Contribution of Illicit/Non-Prescribed Marijuana and Hard-Drug Use to Child-Abuse and Neglect Potential while Considering Social Desirability
British Journal of Social Work
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Illicit drug use by mothers has been indicated to increase child abuse and neglect. However, investigators have not assessed the relative contribution of particular drugs on child-abuse and neglect potential using validated measures with collateral reports. This study compares the contribution of marijuana and hard-drug use to child-abuse and neglect potential in mothers referred to behavioural treatment by child-protective services. Reports of marijuana and hard-drug use by mothers were three times higher than reports of the mothers' marijuana and hard-drug use by family or friends, and marijuana- and hard-drug-use reports by mothers were more consistent with urinalysis testing than their significant others. Regression analyses showed mothers' marijuana and hard-drug-use reports contributed to their potential to abuse and neglect irrespective of socially desirable responding, stress and socio-demographic variables. Reports of mothers' marijuana and hard-drug use by significant others were not associated with mothers' child-abuse and neglect potential. Thus, mothers' self-reports of marijuana and hard-drug use appear to provide greater utility in the prediction of child abuse and neglect, as compared to reports from their significant others. Future recommendations and study limitations are discussed in light of these results.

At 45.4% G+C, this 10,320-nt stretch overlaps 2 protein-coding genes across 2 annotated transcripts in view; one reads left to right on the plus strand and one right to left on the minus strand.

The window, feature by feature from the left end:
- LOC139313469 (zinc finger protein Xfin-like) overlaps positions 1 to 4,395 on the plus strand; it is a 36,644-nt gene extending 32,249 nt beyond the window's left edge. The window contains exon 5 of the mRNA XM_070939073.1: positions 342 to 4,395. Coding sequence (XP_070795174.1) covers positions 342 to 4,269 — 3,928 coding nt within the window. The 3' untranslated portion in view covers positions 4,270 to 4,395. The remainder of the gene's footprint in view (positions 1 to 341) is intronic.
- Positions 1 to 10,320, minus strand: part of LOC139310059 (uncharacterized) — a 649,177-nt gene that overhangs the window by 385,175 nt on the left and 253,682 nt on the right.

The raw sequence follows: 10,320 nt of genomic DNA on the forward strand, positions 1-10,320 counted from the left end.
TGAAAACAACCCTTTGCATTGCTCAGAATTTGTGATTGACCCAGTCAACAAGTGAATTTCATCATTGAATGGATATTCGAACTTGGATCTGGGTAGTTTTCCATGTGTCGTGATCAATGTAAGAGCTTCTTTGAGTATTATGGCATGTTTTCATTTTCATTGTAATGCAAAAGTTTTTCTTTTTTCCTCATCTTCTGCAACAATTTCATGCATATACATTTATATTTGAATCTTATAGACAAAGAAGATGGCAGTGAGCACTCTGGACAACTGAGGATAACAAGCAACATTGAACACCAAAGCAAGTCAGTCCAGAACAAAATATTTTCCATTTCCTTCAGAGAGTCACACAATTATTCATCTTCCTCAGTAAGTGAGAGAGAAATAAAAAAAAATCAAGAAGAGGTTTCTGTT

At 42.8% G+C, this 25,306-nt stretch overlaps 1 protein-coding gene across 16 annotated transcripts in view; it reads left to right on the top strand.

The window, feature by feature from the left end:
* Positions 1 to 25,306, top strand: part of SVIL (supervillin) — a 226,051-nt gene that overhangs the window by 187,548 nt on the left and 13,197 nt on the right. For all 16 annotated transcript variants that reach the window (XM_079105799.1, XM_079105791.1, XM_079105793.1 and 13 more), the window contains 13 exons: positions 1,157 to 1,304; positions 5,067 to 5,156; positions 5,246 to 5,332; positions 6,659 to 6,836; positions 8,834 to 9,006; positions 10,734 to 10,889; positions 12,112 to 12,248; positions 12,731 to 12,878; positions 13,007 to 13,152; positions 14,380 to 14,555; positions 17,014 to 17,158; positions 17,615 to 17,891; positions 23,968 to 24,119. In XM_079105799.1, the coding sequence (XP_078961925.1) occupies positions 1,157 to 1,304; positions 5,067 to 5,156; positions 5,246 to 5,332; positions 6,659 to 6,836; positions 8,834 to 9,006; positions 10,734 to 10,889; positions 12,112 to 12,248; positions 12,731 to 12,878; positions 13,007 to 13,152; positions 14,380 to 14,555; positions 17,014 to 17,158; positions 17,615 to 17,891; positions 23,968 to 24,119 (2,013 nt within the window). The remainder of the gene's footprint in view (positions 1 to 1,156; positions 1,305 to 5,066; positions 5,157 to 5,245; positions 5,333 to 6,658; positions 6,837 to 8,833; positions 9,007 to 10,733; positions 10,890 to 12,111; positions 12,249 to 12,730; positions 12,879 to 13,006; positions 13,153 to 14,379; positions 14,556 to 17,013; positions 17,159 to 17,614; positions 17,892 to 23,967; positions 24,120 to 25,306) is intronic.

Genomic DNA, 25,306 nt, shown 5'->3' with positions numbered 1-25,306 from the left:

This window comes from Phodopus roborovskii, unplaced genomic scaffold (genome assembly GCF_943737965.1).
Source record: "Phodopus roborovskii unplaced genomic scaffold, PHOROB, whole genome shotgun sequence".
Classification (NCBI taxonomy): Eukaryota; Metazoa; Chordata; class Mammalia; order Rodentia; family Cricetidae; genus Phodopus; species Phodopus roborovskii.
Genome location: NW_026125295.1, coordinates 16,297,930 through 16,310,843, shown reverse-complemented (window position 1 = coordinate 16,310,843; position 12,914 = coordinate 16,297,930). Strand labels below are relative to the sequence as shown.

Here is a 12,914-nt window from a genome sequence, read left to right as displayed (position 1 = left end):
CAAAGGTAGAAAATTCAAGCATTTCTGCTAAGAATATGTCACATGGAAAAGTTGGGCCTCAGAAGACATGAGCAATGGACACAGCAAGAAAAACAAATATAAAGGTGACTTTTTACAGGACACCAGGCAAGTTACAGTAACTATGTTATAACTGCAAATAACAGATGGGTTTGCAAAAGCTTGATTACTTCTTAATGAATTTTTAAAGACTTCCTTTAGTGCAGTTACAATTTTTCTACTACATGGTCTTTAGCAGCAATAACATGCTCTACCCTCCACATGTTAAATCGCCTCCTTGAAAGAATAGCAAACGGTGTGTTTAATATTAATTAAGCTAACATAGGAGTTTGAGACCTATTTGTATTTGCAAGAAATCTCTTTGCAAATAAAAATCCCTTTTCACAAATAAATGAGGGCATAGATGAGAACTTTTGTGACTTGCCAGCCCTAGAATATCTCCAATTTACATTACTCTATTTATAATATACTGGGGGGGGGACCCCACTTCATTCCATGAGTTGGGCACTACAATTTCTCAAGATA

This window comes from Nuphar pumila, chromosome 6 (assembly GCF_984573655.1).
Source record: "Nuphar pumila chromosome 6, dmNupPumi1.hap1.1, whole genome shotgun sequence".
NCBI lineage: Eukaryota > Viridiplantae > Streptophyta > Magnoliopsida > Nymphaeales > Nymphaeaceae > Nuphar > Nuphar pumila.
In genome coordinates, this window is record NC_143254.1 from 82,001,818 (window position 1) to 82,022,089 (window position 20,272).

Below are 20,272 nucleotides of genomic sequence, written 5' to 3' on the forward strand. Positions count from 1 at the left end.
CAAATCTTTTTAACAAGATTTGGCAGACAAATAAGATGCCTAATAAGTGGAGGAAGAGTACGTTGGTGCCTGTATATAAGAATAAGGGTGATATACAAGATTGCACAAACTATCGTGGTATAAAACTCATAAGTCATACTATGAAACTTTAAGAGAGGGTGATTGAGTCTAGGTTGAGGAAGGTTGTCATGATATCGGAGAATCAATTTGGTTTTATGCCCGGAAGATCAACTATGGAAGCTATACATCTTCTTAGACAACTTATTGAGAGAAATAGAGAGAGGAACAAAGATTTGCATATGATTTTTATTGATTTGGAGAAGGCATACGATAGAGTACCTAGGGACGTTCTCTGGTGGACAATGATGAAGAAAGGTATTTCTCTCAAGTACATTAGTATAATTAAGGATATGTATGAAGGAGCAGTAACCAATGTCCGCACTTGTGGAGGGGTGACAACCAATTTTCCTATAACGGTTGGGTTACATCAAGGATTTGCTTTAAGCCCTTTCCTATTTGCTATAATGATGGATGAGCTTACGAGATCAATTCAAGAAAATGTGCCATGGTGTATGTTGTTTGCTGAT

Child abuse and neglect; Collateral reporting; Hard drug; Marijuana
Behavior and Behavior Mechanisms
Donohue, B. C.,
Plant, C. P.,
Chow, G. M.,
Schubert, K. N.,
Urgelles Cappellano, J.,
Allen, D. N.
Contribution of Illicit/Non-Prescribed Marijuana and Hard-Drug Use to Child-Abuse and Neglect Potential while Considering Social Desirability.
British Journal of Social Work, 49(1),